Trump the Clarifier

If nothing else, he has exposed historic hypocrisy in Congress on immigration and foreign affairs.

January 14, 2019

“Nothing says ‘freedom’ like the government snatching cash from people without bringing charges, then using that money [to] forcibly seize land from other people, all to build a wall to separate willing workers from the people who want to employ them,” journalist Radley Balko wrote Saturday in a Tweet responding to the latest immigration position taken by Rep. Mark Meadows (R-N.C.)

Meadows leads the diminished but still potent “Freedom Caucus” in the House of Representatives. And with Republicans now clearly losing the battle of public opinion over the federal government shutdown, and chaos and anger growing among federal workers, his new bright idea is for President Trump to “use asset forfeiture money or other discretionary fees to start construction” on a border wall (that we know will not stop undocumented immigration and that a majority of Americans do not want built). In other words, the leader of a conservative caucus of House members once dedicated to limiting the sweep of presidential power now wants to see an extraordinary (and perhaps unlawful) use of that power even if it means private landowners along the southern border will have their property seized.

Tired: All that Republican talk over the past 60 years about the sanctity of property rights and federalism and all that earnest outrage over the U.S. Supreme Court’s 2005 decision in Kelo v. New London, the eminent domain case that launched a thousand angry panel discussions at conservative conferences. Wired: We had to stop President Barack Obama’s immigration policies, even though he never even tried to pull a stunt like this, but Trump of all people should be able to order federal agents to seize the property of Americans without even the patina of legislative or judicial buy-in. Asset forfeiture reform for me but not for thee.

If your head isn’t yet spinning from the gall of Meadows and company morphing into federal land-grabbers, consider the disheartening case of Sen. Lindsey Graham (R-S.C.), who proudly was for reasonable immigration policies before he was against them. Six years ago, in fact, Graham was a member of the bipartisan “Gang of Eight” in the Senate when he declared 2013 the “year of immigration reform” in Congress. The comprehensive legislation he boldly endorsed then included a path to citizenship for undocumented immigrants. It did not include federal funding for the border wall the president says he needs to re-open the federal government.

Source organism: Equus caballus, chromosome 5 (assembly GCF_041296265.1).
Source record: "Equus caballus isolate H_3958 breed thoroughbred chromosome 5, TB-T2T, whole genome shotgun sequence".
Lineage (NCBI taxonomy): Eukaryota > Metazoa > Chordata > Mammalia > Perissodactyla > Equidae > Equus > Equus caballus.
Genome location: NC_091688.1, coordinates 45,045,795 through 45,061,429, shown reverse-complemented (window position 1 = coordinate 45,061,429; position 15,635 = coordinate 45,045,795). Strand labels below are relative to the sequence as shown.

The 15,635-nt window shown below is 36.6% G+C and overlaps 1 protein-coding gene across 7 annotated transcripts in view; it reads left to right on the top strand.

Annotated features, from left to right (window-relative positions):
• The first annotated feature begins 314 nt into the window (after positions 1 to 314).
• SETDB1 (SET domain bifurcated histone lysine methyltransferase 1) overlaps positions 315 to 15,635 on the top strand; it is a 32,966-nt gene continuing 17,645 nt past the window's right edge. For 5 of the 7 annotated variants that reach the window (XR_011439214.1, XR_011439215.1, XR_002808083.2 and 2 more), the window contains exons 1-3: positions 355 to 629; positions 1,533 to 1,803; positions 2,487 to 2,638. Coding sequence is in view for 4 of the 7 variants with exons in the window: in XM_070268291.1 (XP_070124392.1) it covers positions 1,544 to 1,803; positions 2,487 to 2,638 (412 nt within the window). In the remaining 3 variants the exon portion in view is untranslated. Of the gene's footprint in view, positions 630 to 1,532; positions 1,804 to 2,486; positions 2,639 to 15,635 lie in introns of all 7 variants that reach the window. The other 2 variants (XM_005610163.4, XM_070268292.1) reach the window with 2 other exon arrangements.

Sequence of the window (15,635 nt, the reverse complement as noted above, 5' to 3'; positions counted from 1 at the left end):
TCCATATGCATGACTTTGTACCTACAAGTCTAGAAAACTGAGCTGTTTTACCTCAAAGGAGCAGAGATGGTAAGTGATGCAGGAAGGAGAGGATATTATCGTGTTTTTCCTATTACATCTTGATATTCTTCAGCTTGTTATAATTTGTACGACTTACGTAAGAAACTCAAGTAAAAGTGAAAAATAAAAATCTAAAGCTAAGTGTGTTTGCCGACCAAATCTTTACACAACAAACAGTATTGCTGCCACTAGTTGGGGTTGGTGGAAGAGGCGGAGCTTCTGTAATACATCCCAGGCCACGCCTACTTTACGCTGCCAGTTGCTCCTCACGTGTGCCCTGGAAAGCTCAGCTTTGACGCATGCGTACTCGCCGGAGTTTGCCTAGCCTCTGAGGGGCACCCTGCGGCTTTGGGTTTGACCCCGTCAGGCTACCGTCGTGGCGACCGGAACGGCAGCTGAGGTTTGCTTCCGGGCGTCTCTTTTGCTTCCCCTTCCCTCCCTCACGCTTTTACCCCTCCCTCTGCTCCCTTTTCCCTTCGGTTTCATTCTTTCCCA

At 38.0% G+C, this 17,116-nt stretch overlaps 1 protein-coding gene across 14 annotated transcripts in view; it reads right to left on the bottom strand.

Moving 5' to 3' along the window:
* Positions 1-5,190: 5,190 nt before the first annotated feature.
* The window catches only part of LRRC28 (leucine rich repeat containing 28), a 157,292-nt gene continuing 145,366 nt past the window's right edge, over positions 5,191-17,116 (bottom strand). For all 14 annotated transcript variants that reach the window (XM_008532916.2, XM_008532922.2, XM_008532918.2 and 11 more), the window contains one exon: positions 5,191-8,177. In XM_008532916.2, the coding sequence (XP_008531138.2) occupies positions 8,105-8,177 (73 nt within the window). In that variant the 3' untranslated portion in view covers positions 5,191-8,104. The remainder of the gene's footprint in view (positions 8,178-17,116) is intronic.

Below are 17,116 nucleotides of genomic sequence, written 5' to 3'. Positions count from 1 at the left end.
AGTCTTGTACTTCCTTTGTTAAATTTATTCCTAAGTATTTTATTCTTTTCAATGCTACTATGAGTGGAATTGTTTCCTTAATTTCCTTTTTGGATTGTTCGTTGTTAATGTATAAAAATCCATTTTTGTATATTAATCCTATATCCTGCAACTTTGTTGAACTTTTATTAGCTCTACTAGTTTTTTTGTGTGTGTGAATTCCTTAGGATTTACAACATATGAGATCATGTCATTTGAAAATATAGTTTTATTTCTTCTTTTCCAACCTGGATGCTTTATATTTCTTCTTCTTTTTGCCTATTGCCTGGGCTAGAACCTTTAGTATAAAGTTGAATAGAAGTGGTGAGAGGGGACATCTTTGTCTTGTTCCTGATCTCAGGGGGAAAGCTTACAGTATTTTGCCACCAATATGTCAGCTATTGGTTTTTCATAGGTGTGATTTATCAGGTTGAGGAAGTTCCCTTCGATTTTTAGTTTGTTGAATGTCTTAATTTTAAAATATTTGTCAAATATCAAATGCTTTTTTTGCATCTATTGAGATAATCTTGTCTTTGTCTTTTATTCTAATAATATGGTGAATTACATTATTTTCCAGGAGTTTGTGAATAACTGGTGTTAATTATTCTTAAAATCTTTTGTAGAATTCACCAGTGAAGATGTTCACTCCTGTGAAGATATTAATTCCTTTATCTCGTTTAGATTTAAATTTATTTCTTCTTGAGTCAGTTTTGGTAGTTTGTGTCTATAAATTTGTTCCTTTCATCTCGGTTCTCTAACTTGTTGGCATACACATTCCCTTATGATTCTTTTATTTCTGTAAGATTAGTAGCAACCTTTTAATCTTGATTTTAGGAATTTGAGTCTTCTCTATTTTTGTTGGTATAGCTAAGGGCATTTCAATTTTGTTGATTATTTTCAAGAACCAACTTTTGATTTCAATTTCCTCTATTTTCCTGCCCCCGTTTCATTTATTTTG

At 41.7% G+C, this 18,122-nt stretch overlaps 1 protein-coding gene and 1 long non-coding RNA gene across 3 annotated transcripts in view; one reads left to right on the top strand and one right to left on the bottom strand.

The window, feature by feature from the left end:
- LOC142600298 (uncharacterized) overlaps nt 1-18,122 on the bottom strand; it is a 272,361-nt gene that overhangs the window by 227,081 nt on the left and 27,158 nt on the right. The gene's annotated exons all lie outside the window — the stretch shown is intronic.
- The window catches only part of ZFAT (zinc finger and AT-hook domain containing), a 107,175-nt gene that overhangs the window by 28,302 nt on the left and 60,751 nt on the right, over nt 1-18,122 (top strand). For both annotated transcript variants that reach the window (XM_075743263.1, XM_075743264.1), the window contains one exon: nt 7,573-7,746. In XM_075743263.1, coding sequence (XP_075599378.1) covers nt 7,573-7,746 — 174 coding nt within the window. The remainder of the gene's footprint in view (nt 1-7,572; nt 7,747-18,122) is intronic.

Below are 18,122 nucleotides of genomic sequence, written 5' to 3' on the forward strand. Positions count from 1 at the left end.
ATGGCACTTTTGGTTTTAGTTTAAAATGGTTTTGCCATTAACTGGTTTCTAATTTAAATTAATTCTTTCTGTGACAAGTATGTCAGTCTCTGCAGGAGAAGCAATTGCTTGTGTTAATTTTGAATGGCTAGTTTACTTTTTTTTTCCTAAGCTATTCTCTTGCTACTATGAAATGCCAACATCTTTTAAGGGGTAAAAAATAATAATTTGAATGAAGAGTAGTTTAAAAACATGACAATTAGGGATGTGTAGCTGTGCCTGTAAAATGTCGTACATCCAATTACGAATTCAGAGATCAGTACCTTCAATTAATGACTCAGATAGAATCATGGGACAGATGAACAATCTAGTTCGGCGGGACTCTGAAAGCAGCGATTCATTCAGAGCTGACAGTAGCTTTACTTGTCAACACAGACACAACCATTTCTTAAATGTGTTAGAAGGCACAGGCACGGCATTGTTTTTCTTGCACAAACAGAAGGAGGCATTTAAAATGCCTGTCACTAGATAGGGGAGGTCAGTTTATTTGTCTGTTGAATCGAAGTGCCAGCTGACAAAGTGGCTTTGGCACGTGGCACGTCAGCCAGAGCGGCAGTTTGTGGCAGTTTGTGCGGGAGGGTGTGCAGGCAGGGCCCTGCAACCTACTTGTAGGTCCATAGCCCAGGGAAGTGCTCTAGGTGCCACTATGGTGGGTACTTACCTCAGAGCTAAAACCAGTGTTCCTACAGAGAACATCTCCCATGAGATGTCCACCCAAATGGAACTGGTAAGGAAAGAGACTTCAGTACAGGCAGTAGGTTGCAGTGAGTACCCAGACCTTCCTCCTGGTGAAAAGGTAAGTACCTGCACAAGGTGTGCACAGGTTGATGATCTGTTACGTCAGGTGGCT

Graham today? In the wake of Sen. John McCain’s death last year he has become an increasingly vocal and unhinged Trump toady. “Build the wall NOW,” the newly-minted chairman of the Senate Judiciary Committee implored the president last week before blaming Democrats for not surrendering to the administration. Graham uttered his lament on the same day in which Trump himself reportedly rejected an immigration proposal that Senate Republicans had negotiated among themselves. “It is time for President Trump to use emergency powers to fund the construction of a border wall/barrier,” Graham said Thursday. What Graham didn’t say – what few Republicans senators want to talk about these days –  is what’s changed since he and the rest of the Senate voted unanimously just last month to temporarily fund the government without the $5 billion Trump wants for his wall.

What’s changed for Graham and company? Not the pace of undocumented immigration. Border crossings from Mexico have been dropping for years and we now have definitive data that confirms that immigrants are less likely to commit crime than native-born Americans. Despite the damnable lies the president and his tribunes routinely peddle,the “myth of the criminal immigrant” has been exposed in a way it was not in 2013 when Graham was pushing for bipartisan immigration laws. What’s changed for Graham, it’s clear, is the political ascent of Donald Trump and the success (at least among Republicans) of his white supremacist agenda. Clearly Graham thinks that message plays well in his native South Carolina.